Yet, I have come to see my seasonal affective disorder as a gift. SAD makes me see people, life and nature from different perspectives. The pain of the dark dreary days does not allow me the luxury of denial of the suffering of others. The walls built in the mind to keep from seeing the damage we inflict to the earth, our communities and our neighbors are broken by depression. When spring finally comes, the joy of the renewal of life, of connections, of love, abounds. The energy to rebuild comes with renewed vision that arises from the depths of depression.

So, for me, depression is a gift.

Yesterday the sun came out, the weather was warm and I found the energy to walk the beach on north Topsail island. I felt the warmth of the sun and the cool of the wind when clouds passed over. Weird high tides combined with a weak storm had been cutting away at the man-made dunes along the beach over the past week. The tides shouldn't be running so high in December. A small storm shouldn't cause so much erosion. The new moon has passed. Something isn't right. The ocean seems to have risen.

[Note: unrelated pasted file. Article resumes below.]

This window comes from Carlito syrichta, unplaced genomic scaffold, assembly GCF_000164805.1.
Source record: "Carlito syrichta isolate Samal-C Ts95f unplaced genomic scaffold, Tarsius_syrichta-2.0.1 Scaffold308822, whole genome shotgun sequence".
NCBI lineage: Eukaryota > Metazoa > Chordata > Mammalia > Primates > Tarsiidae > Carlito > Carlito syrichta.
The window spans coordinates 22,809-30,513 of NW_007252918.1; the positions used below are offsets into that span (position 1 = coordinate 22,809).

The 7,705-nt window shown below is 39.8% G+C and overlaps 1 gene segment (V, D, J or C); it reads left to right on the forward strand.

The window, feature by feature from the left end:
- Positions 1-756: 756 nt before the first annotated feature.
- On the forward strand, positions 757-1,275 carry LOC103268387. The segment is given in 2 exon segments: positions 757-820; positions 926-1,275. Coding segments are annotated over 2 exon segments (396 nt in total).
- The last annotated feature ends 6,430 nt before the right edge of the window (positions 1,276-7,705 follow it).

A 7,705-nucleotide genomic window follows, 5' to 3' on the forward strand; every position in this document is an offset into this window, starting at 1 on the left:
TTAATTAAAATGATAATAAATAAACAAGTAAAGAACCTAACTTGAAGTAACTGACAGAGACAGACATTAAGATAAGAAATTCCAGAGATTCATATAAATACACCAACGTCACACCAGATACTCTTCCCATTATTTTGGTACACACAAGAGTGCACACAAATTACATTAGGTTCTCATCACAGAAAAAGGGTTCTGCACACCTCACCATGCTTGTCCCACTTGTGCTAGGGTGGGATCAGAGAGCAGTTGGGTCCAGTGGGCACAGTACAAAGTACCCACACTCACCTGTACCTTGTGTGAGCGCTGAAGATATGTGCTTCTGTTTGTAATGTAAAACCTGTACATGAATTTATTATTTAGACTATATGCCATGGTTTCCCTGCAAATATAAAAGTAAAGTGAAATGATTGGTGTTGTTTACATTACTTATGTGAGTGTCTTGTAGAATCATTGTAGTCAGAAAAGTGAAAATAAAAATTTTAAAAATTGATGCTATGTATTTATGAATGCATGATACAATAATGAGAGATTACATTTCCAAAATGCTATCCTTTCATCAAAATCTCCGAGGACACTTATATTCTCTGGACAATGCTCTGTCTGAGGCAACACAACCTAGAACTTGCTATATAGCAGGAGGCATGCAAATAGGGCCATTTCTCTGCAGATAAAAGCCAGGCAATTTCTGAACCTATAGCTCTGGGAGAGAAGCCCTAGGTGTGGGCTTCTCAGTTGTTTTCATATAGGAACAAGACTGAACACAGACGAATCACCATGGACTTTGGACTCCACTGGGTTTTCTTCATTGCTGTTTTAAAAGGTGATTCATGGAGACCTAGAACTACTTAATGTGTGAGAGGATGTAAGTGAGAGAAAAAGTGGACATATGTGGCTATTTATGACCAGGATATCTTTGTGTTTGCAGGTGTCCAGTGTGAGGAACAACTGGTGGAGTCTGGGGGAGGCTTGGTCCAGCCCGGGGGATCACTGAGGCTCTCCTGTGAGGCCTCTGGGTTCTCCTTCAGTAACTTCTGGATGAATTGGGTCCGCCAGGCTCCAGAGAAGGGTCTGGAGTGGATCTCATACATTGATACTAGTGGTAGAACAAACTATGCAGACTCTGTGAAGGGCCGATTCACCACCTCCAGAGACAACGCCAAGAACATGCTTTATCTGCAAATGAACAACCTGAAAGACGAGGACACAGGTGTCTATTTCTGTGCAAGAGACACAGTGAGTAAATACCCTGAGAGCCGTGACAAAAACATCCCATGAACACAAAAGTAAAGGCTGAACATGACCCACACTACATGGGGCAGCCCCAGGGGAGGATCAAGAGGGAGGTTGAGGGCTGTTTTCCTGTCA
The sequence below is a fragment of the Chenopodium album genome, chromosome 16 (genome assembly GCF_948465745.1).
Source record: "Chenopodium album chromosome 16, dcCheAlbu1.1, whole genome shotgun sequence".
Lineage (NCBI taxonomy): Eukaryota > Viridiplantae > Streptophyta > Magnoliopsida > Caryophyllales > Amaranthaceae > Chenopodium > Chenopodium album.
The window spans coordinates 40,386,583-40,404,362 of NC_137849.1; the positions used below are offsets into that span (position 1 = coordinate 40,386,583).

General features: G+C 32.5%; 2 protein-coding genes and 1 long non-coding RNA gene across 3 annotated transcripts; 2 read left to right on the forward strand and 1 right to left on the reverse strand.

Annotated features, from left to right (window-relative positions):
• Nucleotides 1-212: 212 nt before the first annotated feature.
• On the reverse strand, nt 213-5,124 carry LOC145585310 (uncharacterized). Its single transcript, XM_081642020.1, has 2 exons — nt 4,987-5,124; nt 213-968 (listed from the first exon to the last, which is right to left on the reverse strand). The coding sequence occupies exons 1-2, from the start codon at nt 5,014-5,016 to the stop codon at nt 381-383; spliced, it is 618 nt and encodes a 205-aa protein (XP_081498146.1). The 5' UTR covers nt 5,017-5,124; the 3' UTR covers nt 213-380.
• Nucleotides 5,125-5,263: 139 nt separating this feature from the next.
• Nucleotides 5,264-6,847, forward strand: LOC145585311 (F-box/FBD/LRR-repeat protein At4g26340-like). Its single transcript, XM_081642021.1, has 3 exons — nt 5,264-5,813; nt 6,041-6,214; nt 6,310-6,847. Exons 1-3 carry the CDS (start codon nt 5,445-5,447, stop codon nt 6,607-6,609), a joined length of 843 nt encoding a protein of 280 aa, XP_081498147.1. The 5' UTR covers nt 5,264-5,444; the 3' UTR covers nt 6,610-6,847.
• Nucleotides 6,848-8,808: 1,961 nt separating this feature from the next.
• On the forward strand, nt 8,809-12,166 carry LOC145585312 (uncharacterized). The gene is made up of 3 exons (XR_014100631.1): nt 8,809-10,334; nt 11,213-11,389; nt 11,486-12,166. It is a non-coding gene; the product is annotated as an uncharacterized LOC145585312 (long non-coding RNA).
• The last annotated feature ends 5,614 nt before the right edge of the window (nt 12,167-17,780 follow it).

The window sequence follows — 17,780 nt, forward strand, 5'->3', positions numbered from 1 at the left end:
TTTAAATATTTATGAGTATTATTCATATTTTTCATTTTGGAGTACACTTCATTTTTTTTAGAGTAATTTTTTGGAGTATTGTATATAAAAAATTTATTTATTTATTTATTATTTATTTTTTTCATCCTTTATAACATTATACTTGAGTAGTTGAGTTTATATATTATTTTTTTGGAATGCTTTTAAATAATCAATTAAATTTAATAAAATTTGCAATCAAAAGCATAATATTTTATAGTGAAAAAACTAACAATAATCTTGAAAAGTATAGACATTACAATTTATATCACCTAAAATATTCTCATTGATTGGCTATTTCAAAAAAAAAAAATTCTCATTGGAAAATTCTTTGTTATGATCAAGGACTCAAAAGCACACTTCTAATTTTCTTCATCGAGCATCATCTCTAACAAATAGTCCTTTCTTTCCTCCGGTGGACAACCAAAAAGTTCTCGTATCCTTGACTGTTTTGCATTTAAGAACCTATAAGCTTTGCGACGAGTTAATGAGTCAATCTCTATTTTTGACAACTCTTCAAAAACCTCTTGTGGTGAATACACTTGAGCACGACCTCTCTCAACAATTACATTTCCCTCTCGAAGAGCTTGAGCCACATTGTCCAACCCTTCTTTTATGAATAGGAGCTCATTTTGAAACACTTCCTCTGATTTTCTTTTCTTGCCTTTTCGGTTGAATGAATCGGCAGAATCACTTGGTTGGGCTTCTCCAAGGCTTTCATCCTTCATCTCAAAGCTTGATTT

My mother in law is talking to herself again. I need to give her more attention. The one and only thing that has helped her do better is communicating with her regularly about the present, the real world. She still has delusions and bad times, but she has many moments of kindness and awareness. Our efforts to maintain communication and human connection have diminished the dark days and increased the joyful ones.

Thank you all for being here on my dark days. We all came here for the political discussions and the political action and we've had much success to celebrate. However, for me it's more valuable on the bad days.  On the bad days it's a connection, a place where caring people communicate and support those in need.